Jerusalem on edge ahead of provocative Israeli march
Jerusalem remained on edge on Sunday after another night of confrontations between Palestinians and Israeli security forces, a day ahead of a planned Israeli march security officials warned could spur further violence.
On Monday, a procession is expected to go through the Old City on the occasion of Jerusalem Day, which marks Israel’s capture and subsequent occupation of East Jerusalem in the 1967 war.
The so-called Flag March usually brings together thousands of young, far-right religious Israelis chanting anti-Palestinian slogans.
The prospect of the march adding fuel to the fire after a week of confrontations in the city has prompted Israeli security officials to lobby politicians to either postpone the march or limit the number of attendees and shorten the route.
Tensions peaked on Friday night in Jerusalem when Israeli forces attacked worshippers at the revered al-Aqsa mosque, injuring more than 200.
The recent violence stems from a long-running legal effort by Jewish settler groups to evict 40 Palestinians from their homes in Sheikh Jarrah, a neighbourhood in occupied East Jerusalem.
A lower court ruling earlier this year backing the settlers' decades-old claim to the plots infuriated Palestinians.
A Supreme Court hearing on a Palestinian appeal had been set for Monday but with a day to go, the Israeli justice ministry delayed the court hearing.
Nevertheless, in a continued show of solidarity with residents in Sheikh Jarrah, Palestinians took the streets in cities across Israel, as well as in the Occupied West Bank and Gaza strip.
They were met with considerable force.
In Haifa, northern Israel, Israeli forces arrested at least 18 people and fired stun grenades to clear the protesters from the streets.
The Palestine Red Crescent Society reported that at least 14 people were wounded in Jerusalem after a heavy-handed Israeli police crackdown.
Police fired stun grenades and "skunk" water cannons spraying foul-smelling water at Palestinians outside the Old City's Damascus Gate, arresting at least 20.
And in Sheikh Jarrah, police officers on horseback and riot gear moved in on a group of protesters who had gathered to clap, sing protest songs, and strum an oud, a traditional stringed instrument.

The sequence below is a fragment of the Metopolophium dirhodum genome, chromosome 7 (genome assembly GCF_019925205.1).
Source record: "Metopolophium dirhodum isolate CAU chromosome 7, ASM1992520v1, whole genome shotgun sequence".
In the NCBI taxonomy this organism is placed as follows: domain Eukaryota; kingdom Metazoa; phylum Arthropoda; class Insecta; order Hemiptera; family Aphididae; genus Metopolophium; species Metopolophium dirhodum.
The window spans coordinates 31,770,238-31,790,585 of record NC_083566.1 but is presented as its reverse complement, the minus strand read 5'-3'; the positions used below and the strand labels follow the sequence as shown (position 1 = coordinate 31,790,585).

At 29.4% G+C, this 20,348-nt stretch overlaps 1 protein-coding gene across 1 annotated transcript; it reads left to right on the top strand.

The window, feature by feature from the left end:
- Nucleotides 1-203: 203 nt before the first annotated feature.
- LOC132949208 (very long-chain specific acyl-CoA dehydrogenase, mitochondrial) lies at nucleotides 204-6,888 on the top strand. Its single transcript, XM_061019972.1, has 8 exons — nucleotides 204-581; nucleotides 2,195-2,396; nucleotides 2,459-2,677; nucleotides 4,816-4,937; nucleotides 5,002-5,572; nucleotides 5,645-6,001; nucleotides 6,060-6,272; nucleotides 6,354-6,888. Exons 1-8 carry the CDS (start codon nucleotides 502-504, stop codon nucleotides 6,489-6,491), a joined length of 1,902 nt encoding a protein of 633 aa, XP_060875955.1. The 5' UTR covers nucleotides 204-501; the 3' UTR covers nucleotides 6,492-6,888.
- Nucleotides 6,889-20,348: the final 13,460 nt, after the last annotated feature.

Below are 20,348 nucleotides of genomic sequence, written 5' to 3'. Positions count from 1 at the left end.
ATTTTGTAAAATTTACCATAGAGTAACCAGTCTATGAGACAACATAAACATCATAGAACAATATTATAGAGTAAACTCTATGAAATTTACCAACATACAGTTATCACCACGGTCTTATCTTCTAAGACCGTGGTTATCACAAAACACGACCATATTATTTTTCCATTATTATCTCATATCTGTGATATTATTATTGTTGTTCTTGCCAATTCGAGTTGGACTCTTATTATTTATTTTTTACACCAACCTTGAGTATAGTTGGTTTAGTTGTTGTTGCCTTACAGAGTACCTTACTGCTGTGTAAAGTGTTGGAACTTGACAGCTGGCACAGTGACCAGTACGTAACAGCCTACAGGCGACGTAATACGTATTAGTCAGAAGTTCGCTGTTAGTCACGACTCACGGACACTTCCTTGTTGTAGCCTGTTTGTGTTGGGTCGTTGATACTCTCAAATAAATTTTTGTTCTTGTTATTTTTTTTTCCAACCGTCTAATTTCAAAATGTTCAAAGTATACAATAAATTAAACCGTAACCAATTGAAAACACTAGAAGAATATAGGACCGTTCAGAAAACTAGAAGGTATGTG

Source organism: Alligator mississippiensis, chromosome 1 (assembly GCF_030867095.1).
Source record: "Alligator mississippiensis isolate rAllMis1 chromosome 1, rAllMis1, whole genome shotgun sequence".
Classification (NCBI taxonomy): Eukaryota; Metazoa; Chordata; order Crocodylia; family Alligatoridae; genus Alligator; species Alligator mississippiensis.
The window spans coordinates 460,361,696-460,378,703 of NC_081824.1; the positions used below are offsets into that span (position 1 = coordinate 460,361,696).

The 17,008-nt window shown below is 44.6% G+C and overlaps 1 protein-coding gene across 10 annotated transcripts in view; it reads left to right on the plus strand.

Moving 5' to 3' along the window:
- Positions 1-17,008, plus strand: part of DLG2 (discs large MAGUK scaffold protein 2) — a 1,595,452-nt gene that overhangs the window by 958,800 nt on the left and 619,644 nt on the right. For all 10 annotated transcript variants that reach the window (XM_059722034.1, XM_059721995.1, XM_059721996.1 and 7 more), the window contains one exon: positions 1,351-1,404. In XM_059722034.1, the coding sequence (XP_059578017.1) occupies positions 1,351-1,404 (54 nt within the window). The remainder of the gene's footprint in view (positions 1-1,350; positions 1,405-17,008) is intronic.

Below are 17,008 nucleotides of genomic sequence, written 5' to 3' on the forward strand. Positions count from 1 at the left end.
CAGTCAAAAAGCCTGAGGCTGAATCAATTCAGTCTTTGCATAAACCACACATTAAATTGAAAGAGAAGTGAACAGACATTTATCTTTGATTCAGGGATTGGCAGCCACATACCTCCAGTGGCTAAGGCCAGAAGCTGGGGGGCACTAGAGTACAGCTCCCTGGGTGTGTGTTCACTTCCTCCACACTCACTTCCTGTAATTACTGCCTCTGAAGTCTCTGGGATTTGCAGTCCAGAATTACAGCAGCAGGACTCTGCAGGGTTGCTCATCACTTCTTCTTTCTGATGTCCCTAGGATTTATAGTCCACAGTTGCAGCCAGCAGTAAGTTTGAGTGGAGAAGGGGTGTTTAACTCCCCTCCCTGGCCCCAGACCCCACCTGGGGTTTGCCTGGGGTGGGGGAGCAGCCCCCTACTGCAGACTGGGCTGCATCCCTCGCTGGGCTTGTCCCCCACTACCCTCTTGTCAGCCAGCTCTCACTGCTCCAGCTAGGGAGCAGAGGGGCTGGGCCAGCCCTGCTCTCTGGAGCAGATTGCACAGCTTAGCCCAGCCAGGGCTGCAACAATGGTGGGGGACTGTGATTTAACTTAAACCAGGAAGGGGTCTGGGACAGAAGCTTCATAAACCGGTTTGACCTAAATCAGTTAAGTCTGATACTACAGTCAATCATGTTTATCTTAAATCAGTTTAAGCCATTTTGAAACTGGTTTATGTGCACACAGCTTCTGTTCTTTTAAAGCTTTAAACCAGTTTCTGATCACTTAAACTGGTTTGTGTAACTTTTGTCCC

On Sunday, solidarity protests also took part in cities around the world, including Amman, Berlin, Chicago and Istanbul.
In the UK, hundreds of people gathered outside Downing Street in London to protest, chanting slogans and waving Palestinian flags. Protests also took place in Bradford, Birmingham and Manchester.
British politicians on Sunday added to a chorus of condemnation over Israel’s actions, with Labour party’s shadow foreign secretary Lisa Nandy saying it was “totally unacceptable” to see violence used against worshippers at the al-Aqsa mosque.
Speaking to MEE, former Labour leader Jeremy Corbyn called on US president Joe Biden to bring “enormous pressure and influence on the Israeli government” to halt the eviction of families from Sheikh Jarrah.
For its part, in a statement released late on Sunday, Washington reiterated an earlier call for both sides to dial down the violence - a demand which infuriated Palestinian activists at the weekend.
The violence has prompted the United Nations Security Council to call a private meeting on Monday.
Ball in Israel's court
The ball is firmly in Israel's court. What its next move will be is anyone’s guess.
Prime Minister Benjamin Netanyahu on Sunday doubled down in the face of international criticism of the evictions, insisting Israel will continue to build settlements, in violation of international law.
'We have to defend our land'
- Sheikh Jarrah resident
Defending the crackdowns by Israeli forces, Netanyahu said: "We will uphold law and order – vigorously and responsibly.”
Meanwhile, Israel’s police commissioner Kobi Shabtai is reported to be actively lobbying for Monday’s incendiary march to go ahead as planned.
Whether or not tomorrow’s march does go ahead, Sheikh Jarrah's residents say they have nothing to fear.
“This is our right, and this is our land,” one told MEE. “We have to defend our land.”